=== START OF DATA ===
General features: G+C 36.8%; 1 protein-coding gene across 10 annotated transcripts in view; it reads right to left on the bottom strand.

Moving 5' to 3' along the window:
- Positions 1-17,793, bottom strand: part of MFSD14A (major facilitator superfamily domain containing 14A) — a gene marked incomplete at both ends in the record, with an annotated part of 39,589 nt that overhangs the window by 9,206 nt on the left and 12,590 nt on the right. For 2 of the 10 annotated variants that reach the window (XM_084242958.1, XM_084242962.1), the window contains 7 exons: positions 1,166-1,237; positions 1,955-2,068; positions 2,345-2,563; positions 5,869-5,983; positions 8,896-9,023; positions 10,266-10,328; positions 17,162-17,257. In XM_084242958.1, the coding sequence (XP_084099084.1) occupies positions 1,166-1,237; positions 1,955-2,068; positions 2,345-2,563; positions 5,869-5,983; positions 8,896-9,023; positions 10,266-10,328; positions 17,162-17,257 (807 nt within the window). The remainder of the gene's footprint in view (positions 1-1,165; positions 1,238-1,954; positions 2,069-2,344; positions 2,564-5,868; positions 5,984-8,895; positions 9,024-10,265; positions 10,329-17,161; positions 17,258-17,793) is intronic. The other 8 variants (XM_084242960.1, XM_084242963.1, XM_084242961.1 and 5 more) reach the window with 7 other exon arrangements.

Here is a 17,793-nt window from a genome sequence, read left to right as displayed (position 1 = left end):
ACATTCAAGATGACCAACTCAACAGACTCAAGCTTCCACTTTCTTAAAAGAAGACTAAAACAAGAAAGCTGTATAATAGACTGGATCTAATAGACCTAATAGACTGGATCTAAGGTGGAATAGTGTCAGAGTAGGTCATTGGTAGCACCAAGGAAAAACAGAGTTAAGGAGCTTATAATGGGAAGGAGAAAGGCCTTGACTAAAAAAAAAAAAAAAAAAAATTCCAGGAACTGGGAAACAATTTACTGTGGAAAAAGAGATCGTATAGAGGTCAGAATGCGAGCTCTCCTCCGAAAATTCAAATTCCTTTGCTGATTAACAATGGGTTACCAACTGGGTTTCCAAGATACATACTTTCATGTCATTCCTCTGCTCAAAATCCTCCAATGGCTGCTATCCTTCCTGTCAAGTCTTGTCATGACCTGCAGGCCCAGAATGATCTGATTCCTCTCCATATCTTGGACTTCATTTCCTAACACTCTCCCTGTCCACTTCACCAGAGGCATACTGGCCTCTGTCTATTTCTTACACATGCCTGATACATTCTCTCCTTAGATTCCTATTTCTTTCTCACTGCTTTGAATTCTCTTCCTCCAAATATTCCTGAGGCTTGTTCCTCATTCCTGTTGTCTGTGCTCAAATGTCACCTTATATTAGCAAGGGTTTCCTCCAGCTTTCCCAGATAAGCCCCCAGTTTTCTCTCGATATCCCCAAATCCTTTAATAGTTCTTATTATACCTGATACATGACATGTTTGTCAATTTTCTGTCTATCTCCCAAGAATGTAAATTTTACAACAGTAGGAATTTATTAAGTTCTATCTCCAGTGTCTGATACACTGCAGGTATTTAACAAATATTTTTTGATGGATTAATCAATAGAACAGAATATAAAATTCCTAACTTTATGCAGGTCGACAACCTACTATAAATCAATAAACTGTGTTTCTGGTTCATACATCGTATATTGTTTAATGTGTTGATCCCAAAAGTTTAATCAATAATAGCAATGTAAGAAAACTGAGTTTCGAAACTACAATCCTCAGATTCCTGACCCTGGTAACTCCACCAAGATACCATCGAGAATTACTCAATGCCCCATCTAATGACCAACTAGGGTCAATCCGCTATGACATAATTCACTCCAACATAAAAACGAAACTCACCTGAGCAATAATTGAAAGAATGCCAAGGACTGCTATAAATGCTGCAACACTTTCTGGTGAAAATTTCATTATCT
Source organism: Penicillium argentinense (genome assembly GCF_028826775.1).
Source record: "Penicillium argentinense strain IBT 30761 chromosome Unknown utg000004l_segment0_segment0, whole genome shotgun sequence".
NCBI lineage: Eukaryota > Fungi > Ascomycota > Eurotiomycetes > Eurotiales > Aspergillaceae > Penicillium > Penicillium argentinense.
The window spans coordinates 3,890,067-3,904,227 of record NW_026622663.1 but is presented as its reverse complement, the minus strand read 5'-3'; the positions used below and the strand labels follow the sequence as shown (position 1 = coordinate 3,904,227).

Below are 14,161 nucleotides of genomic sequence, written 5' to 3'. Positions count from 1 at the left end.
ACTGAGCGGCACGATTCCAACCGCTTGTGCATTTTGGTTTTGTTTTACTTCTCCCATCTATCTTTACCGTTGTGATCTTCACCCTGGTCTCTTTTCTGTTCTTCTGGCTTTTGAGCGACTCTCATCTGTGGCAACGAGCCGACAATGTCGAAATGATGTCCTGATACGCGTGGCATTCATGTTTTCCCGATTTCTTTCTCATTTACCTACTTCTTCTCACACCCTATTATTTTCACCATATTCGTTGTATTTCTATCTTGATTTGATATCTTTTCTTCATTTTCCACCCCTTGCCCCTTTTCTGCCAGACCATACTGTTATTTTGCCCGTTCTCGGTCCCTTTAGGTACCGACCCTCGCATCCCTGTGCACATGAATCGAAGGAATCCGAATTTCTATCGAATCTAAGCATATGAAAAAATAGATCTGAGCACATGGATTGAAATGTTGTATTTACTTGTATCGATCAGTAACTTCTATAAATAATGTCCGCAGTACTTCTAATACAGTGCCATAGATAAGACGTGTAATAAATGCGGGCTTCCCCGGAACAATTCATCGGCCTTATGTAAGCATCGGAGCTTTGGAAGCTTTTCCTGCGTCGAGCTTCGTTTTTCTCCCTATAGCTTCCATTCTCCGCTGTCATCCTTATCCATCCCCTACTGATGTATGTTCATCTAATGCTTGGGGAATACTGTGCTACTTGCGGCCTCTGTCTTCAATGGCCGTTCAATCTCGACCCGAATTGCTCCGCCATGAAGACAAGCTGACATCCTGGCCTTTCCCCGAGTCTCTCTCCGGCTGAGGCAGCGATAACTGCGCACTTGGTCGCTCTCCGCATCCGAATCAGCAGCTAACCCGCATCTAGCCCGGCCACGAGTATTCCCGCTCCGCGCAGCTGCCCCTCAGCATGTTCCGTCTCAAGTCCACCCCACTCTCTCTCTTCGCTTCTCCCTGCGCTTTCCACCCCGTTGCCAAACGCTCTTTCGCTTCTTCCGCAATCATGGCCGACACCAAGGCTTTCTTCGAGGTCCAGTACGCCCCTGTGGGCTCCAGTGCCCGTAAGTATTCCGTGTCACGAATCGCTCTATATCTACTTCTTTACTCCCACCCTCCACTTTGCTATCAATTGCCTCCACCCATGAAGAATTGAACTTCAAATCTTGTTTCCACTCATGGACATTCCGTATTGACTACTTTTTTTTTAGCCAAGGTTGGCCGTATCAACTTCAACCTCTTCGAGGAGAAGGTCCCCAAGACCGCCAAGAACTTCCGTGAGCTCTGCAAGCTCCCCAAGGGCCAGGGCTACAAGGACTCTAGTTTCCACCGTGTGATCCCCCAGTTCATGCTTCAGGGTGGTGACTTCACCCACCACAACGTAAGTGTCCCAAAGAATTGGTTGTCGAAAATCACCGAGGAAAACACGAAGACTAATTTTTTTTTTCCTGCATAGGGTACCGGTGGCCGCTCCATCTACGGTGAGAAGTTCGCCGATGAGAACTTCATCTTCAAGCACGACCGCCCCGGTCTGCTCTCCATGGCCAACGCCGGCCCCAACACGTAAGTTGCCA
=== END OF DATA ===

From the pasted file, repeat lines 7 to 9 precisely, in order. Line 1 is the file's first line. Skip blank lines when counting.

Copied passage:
Source record: "Penicillium argentinense strain IBT 30761 chromosome Unknown utg000004l_segment0_segment0, whole genome shotgun sequence".
NCBI lineage: Eukaryota > Fungi > Ascomycota > Eurotiomycetes > Eurotiales > Aspergillaceae > Penicillium > Penicillium argentinense.
The window spans coordinates 3,890,067-3,904,227 of record NW_026622663.1 but is presented as its reverse complement, the minus strand read 5'-3'; the positions used below and the strand labels follow the sequence as shown (position 1 = coordinate 3,904,227).